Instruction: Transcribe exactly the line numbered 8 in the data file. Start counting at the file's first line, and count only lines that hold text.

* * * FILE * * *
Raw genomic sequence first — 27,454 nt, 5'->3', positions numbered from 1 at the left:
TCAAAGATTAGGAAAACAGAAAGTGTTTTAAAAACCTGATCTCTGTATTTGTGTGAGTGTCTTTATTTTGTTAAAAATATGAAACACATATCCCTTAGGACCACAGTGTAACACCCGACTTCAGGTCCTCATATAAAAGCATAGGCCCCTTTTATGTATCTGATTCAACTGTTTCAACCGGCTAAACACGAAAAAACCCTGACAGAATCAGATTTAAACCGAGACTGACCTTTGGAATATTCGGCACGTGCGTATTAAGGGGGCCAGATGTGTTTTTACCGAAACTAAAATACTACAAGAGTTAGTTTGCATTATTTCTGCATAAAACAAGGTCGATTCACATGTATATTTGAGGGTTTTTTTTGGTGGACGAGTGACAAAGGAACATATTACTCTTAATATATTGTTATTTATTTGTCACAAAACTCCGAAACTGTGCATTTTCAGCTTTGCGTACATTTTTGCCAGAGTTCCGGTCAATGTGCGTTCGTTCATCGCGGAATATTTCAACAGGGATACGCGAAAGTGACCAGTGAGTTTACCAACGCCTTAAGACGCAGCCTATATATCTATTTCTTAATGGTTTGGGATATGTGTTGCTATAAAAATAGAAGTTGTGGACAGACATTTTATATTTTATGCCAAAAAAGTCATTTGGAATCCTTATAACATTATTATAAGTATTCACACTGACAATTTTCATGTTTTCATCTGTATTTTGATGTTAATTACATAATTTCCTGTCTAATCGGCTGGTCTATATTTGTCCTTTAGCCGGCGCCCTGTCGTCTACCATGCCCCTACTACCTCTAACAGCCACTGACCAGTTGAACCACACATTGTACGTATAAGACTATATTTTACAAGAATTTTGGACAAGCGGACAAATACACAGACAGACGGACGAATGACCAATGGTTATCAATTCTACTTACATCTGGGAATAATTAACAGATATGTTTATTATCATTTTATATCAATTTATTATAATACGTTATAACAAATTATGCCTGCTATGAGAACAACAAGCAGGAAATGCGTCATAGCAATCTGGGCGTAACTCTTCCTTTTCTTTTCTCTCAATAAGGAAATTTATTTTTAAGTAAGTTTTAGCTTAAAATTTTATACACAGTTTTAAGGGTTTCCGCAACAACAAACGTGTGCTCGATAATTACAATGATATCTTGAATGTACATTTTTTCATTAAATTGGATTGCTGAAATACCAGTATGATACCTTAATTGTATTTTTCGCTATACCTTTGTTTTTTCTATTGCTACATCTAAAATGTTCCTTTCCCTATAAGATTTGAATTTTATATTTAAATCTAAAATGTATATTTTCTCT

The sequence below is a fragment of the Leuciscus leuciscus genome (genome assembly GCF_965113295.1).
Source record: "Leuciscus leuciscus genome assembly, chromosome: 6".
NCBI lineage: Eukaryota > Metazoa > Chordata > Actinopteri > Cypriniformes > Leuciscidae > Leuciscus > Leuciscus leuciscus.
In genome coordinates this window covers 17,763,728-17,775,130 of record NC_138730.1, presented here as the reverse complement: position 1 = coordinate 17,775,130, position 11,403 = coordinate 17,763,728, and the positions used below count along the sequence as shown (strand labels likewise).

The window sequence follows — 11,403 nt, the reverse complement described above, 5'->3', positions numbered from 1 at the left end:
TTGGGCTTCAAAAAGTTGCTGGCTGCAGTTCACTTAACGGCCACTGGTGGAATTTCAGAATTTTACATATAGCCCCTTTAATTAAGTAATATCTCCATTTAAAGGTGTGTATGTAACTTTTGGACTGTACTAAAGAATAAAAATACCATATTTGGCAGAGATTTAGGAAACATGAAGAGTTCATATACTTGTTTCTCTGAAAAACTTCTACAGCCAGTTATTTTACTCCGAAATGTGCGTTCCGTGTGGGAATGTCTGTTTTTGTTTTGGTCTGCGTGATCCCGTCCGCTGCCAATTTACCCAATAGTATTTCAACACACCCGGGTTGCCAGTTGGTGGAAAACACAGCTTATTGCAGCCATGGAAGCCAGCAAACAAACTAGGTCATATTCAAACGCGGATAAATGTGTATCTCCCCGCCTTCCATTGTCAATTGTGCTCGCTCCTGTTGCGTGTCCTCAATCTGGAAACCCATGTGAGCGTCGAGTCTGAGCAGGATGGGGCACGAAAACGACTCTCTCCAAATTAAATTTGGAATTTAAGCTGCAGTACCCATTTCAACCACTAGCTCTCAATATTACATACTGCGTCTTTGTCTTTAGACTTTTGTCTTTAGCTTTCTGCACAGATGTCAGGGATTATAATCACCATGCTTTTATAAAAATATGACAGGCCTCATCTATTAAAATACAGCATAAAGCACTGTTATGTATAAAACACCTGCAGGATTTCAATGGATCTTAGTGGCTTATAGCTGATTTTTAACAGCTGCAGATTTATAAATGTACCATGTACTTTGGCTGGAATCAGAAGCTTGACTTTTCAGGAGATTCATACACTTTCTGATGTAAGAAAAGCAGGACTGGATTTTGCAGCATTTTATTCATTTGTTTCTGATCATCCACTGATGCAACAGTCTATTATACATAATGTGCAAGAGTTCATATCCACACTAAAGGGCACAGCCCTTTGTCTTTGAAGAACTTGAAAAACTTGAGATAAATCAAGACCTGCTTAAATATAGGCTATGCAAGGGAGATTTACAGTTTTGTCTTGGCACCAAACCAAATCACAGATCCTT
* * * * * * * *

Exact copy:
TTGGGCTTCAAAAAGTTGCTGGCTGCAGTTCACTTAACGGCCACTGGTGGAATTTCAGAATTTTACATATAGCCCCTTTAATTAAGTAATATCTCCATTTAAAGGTGTGTATGTAACTTTTGGACTGTACTAAAGAATAAAAATACCATATTTGGCAGAGATTTAGGAAACATGAAGAGTTCATATACTTGTTTCTCTGAAAAACTTCTACAGCCAGTTATTTTACTCCGAAATGTGCGTTCCGTGTGGGAATGTCTGTTTTTGTTTTGGTCTGCGTGATCCCGTCCGCTGCCAATTTACCCAATAGTATTTCAACACACCCGGGTTGCCAGTTGGTGGAAAACACAGCTTATTGCAGCCATGGAAGCCAGCAAACAAACTAGGTCATATTCAAACGCGGATAAATGTGTATCTCCCCGCCTTCCATTGTCAATTGTGCTCGCTCCTGTTGCGTGTCCTCAATCTGGAAACCCATGTGAGCGTCGAGTCTGAGCAGGATGGGGCACGAAAACGACTCTCTCCAAATTAAATTTGGAATTTAAGCTGCAGTACCCATTTCAACCACTAGCTCTCAATATTACATACTGCGTCTTTGTCTTTAGACTTTTGTCTTTAGCTTTCTGCACAGATGTCAGGGATTATAATCACCATGCTTTTATAAAAATATGACAGGCCTCATCTATTAAAATACAGCATAAAGCACTGTTATGTATAAAACACCTGCAGGATTTCAATGGATCTTAGTGGCTTATAGCTGATTTTTAACAGCTGCAGATTTATAAATGTACCATGTACTTTGGCTGGAATCAGAAGCTTGACTTTTCAGGAGATTCATACACTTTCTGATGTAAGAAAAGCAGGACTGGATTTTGCAGCATTTTATTCATTTGTTTCTGATCATCCACTGATGCAACAGTCTATTATACATAATGTGCAAGAGTTCATATCCACACTAAAGGGCACAGCCCTTTGTCTTTGAAGAACTTGAAAAACTTGAGATAAATCAAGACCTGCTTAAATATAGGCTATGCAAGGGAGATTTACAGTTTTGTCTTGGCACCAAACCAAATCACAGATCCTT